What is chronic gastritis?
Chronic gastritis refers to the long-term inflammation of the lining of the stomach. In our stomach, acid is produced to help break down food particles and protect our body from infection. As stomach acid is corrosive, mucus is produced by the stomach lining to protect itself from acid corrosion. When the mucus barrier breaks down, acid starts to corrode the stomach lining and causes chronic gastritis. Common symptoms of chronic gastritis include stomach pain, bloating, belching, nausea, vomiting and loss of appetite.
What causes chronic gastritis?
There are many risk factors which can be considered as chronic gastritis causes. The most common and most important cause of chronic gastritis is Helicobacter pylori infection. Helicobacter pylori or more commonly known as H. pylori is a type of bacteria which is transmitted from person to person via saliva or contaminated food or water. H. pylori causes chronic gastritis by secreting an enzyme which breaks down the mucus barrier of the stomach. The diminished mucus barrier will lead to acid corrosion and this will increase the risks of chronic gastritis, stomach ulcers and duodenal ulcers. Chronic H. pylori infection has also been shown to increase the risk of gastric cancers. H. pylori infection is one of the commonest infections in the world and it is especially prevalent in developing countries like Malaysia.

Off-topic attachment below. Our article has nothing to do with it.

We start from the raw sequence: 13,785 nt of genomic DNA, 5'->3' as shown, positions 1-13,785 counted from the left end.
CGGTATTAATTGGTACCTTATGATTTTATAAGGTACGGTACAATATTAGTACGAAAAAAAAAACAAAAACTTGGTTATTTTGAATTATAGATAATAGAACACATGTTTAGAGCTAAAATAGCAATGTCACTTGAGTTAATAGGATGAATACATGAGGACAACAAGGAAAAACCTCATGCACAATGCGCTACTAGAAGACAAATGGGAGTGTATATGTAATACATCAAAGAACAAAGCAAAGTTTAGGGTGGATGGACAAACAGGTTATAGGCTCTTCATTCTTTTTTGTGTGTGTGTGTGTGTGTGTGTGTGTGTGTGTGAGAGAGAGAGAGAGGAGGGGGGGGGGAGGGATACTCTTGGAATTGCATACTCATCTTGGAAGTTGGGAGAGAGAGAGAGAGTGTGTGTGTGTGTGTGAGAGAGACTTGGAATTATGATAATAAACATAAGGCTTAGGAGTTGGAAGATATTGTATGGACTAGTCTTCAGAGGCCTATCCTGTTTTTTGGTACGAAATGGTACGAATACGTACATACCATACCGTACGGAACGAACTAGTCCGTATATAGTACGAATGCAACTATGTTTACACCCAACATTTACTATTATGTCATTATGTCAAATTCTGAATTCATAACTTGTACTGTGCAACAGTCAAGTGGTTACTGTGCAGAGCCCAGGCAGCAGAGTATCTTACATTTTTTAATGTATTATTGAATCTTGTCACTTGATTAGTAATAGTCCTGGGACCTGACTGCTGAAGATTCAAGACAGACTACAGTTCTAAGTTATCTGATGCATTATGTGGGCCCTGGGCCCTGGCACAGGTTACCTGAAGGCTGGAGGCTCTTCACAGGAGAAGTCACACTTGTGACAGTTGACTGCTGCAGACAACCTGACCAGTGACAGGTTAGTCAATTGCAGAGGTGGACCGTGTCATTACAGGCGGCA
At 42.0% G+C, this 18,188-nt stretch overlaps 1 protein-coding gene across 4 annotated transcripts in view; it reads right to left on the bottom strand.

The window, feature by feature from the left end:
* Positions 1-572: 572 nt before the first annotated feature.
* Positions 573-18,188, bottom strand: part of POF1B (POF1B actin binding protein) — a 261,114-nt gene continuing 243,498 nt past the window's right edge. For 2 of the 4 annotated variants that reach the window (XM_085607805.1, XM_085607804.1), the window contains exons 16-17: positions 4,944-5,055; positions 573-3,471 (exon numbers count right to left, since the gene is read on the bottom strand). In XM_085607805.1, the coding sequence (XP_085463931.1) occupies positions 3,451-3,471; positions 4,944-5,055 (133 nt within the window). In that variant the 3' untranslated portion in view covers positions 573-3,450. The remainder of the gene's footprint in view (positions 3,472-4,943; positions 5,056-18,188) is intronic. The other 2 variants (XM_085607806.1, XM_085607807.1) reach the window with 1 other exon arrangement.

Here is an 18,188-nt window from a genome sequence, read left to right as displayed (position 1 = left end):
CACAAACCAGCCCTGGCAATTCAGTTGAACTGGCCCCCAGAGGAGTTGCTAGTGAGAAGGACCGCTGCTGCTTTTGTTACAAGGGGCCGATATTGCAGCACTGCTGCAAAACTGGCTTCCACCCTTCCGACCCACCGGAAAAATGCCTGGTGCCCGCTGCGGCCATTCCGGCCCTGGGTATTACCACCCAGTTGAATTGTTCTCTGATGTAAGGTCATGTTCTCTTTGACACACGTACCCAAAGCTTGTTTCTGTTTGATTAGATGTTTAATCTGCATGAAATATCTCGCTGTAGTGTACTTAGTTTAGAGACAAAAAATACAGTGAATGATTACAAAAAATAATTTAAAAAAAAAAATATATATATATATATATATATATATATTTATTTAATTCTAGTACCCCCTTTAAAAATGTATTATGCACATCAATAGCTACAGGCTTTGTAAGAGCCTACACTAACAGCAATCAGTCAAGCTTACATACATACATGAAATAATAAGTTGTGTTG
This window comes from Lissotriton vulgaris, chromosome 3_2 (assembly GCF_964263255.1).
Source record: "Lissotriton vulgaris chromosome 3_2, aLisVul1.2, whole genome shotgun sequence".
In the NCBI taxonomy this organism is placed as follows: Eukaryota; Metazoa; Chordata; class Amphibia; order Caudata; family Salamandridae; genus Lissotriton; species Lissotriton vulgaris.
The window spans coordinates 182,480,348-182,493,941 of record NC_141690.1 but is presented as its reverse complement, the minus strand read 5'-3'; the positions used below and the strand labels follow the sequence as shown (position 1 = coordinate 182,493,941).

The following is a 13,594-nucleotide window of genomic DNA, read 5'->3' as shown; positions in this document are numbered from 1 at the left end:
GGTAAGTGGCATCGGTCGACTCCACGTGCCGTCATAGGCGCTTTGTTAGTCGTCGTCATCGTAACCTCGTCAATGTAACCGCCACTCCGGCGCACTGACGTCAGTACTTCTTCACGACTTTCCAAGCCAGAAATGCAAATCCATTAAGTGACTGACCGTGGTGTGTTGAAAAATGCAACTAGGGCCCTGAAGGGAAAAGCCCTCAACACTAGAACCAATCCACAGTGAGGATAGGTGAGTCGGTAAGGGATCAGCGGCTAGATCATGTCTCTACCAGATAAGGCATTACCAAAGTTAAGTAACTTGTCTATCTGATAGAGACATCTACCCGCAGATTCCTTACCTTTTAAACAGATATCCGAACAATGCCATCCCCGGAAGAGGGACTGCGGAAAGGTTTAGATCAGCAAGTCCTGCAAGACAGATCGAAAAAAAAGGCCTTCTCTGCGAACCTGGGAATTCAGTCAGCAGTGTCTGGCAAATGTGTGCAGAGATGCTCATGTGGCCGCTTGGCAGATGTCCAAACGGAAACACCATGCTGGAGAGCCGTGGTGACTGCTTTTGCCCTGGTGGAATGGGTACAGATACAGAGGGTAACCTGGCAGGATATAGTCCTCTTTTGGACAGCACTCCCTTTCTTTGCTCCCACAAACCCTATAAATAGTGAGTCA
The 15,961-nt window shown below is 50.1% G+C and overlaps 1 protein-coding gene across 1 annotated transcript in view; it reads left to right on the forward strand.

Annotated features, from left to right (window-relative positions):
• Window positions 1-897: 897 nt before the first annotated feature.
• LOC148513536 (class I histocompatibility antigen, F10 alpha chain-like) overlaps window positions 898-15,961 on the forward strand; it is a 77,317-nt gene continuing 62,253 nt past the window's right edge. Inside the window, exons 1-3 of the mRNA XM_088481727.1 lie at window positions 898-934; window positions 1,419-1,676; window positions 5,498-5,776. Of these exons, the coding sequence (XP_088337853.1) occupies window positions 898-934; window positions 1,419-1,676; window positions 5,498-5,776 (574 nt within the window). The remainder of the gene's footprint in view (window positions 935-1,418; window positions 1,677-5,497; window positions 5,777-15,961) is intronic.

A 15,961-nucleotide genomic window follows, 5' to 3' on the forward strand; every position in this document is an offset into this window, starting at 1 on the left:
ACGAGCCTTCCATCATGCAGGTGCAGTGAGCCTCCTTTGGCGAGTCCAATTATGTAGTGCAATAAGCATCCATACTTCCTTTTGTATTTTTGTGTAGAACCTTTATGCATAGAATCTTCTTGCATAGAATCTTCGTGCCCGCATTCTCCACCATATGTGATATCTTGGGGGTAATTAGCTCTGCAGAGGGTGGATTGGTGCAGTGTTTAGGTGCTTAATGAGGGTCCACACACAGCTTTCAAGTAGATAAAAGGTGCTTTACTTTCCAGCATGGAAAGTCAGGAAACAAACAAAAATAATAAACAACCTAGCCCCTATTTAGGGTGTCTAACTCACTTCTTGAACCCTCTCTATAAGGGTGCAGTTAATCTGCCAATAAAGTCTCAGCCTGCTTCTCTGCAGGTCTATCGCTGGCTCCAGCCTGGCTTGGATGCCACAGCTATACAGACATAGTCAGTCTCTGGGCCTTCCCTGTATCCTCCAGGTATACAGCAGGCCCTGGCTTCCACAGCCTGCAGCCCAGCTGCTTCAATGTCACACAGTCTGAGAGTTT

Other than H. pylori infection, another common cause of chronic gastritis is the long-term usage of certain types of medications such as aspirin or ibuprofen. These medications belong to a drug class known as NSAIDs, which are drugs that reduce inflammation and pain. As cardiovascular diseases become more prevalent across the world, many patients are on long term treatment with aspirin, which is an NSAID that prevents the formation of blood clots in the blood vessels. However, NSAIDs often causes a reduced production of the mucus that protects the stomach lining. Therefore, long-term treatment with NSAIDs will thin out the mucus barrier and lead to chronic gastritis. Nowadays, if a patient is started on long term treatment with NSAIDs, another medication such as omeprazole or lansoprazole will be given together to reduce stomach acid production and prevent chronic gastritis. Other than NSAIDs, other medications such as steroids can also cause chronic gastritis.
Smoking and excessive alcohol intake are also important factors which can lead to chronic gastritis. The chemical substances found in tobacco smoke often irritates the stomach lining and cause inflammation. Nicotine and certain substances in tobacco smoke has also been found to increase stomach acid production. Like smoking, excessive intake of alcohol causes chronic irritation and inflammation of the stomach lining. Alcohol thins out the mucus barrier and exposes the underlying stomach lining to acid corrosion. Alcoholics often experience symptoms of chronic gastritis such as stomach pain and bloating after a session of binge drinking.
Chronic diseases like liver failure, kidney failure, HIV infections and connective tissue disorders alters the balance of hormones in the body. Usually, hormones that increases stomach acid production are increased when the body is ill. This will increase the risk of acid corrosion and chronic gastritis. Other than these conditions, in a small number of patients, there are some abnormalities with their immune system. The immune system recognizes the cells and glands in the stomach lining as foreign and proceeds to destroy them. This results in a chronic inflammation of the stomach lining known as atrophic gastritis. Atrophic gastritis usually does not cause classic symptoms such as stomach ache or bloating. Instead, it causes anaemia secondary to reduced iron and vitamin B12 absorption in the stomach.